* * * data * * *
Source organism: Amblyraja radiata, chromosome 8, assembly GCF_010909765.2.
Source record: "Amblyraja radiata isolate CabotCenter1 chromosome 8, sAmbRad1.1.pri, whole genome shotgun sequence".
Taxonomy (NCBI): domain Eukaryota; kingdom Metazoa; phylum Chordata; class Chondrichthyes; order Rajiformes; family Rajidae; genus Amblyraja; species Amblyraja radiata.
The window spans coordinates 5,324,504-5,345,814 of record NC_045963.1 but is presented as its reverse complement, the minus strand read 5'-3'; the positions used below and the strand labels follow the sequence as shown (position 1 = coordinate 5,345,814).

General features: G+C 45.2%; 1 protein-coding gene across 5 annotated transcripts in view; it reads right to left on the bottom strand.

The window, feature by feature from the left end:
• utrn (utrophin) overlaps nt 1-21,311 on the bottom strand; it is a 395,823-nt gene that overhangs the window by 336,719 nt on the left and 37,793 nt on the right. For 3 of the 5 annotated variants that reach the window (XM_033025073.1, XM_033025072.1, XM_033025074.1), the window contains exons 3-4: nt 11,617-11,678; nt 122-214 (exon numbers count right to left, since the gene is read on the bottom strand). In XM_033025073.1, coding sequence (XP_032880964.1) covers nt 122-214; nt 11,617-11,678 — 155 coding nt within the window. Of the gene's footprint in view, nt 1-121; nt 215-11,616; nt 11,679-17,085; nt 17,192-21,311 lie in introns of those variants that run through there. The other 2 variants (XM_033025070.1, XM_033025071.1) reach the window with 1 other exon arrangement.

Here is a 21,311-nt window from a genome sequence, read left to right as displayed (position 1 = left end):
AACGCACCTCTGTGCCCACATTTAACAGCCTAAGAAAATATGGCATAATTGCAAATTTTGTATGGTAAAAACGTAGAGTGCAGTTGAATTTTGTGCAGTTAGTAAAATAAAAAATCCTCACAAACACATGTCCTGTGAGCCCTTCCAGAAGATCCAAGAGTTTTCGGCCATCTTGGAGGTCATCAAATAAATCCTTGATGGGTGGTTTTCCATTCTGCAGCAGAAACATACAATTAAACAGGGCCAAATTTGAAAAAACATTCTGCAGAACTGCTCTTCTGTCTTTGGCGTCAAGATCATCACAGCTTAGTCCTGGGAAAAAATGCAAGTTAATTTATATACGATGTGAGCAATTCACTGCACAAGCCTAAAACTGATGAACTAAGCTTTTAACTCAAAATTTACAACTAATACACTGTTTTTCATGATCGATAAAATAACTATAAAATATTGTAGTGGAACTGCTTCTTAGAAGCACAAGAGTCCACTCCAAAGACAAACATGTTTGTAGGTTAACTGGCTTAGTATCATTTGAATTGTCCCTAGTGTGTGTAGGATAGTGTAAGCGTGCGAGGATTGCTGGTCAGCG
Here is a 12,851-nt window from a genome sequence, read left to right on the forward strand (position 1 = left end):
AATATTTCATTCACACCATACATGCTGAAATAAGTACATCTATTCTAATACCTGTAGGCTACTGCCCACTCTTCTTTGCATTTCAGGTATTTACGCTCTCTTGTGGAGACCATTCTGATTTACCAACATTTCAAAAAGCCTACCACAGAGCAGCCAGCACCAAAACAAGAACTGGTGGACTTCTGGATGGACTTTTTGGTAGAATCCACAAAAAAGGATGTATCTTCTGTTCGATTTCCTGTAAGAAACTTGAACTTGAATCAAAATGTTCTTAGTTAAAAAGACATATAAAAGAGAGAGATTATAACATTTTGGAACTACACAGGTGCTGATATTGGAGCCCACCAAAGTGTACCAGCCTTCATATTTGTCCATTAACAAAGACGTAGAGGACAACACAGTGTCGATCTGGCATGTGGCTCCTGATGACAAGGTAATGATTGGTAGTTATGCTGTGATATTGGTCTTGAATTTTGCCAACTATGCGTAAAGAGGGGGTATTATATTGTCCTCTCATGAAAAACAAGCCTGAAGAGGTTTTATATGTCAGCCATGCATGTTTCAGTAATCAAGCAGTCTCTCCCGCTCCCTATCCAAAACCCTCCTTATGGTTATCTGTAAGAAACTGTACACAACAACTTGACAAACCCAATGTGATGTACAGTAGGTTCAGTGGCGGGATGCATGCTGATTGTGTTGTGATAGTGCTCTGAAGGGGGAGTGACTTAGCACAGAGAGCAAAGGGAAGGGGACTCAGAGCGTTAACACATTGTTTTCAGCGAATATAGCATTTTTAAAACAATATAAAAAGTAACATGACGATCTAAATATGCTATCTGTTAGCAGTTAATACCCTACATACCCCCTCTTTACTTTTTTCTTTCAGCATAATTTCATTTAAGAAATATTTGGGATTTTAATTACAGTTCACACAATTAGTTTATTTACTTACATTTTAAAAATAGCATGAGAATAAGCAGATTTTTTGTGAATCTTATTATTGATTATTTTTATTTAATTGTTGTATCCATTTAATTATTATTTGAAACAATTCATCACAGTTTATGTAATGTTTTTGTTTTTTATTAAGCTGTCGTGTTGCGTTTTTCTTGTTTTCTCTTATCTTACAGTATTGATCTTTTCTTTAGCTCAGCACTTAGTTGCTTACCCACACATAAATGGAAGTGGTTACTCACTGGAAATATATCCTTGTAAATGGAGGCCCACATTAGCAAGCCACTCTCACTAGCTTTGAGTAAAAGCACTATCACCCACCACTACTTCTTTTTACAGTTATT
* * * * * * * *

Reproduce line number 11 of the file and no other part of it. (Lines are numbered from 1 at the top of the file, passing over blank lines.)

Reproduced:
AATATTTCATTCACACCATACATGCTGAAATAAGTACATCTATTCTAATACCTGTAGGCTACTGCCCACTCTTCTTTGCATTTCAGGTATTTACGCTCTCTTGTGGAGACCATTCTGATTTACCAACATTTCAAAAAGCCTACCACAGAGCAGCCAGCACCAAAACAAGAACTGGTGGACTTCTGGATGGACTTTTTGGTAGAATCCACAAAAAAGGATGTATCTTCTGTTCGATTTCCTGTAAGAAACTTGAACTTGAATCAAAATGTTCTTAGTTAAAAAGACATATAAAAGAGAGAGATTATAACATTTTGGAACTACACAGGTGCTGATATTGGAGCCCACCAAAGTGTACCAGCCTTCATATTTGTCCATTAACAAAGACGTAGAGGACAACACAGTGTCGATCTGGCATGTGGCTCCTGATGACAAGGTAATGATTGGTAGTTATGCTGTGATATTGGTCTTGAATTTTGCCAACTATGCGTAAAGAGGGGGTATTATATTGTCCTCTCATGAAAAACAAGCCTGAAGAGGTTTTATATGTCAGCCATGCATGTTTCAGTAATCAAGCAGTCTCTCCCGCTCCCTATCCAAAACCCTCCTTATGGTTATCTGTAAGAAACTGTACACAACAACTTGACAAACCCAATGTGATGTACAGTAGGTTCAGTGGCGGGATGCATGCTGATTGTGTTGTGATAGTGCTCTGAAGGGGGAGTGACTTAGCACAGAGAGCAAAGGGAAGGGGACTCAGAGCGTTAACACATTGTTTTCAGCGAATATAGCATTTTTAAAACAATATAAAAAGTAACATGACGATCTAAATATGCTATCTGTTAGCAGTTAATACCCTACATACCCCCTCTTTACTTTTTTCTTTCAGCATAATTTCATTTAAGAAATATTTGGGATTTTAATTACAGTTCACACAATTAGTTTATTTACTTACATTTTAAAAATAGCATGAGAATAAGCAGATTTTTTGTGAATCTTATTATTGATTATTTTTATTTAATTGTTGTATCCATTTAATTATTATTTGAAACAATTCATCACAGTTTATGTAATGTTTTTGTTTTTTATTAAGCTGTCGTGTTGCGTTTTTCTTGTTTTCTCTTATCTTACAGTATTGATCTTTTCTTTAGCTCAGCACTTAGTTGCTTACCCACACATAAATGGAAGTGGTTACTCACTGGAAATATATCCTTGTAAATGGAGGCCCACATTAGCAAGCCACTCTCACTAGCTTTGAGTAAAAGCACTATCACCCACCACTACTTCTTTTTACAGTTATT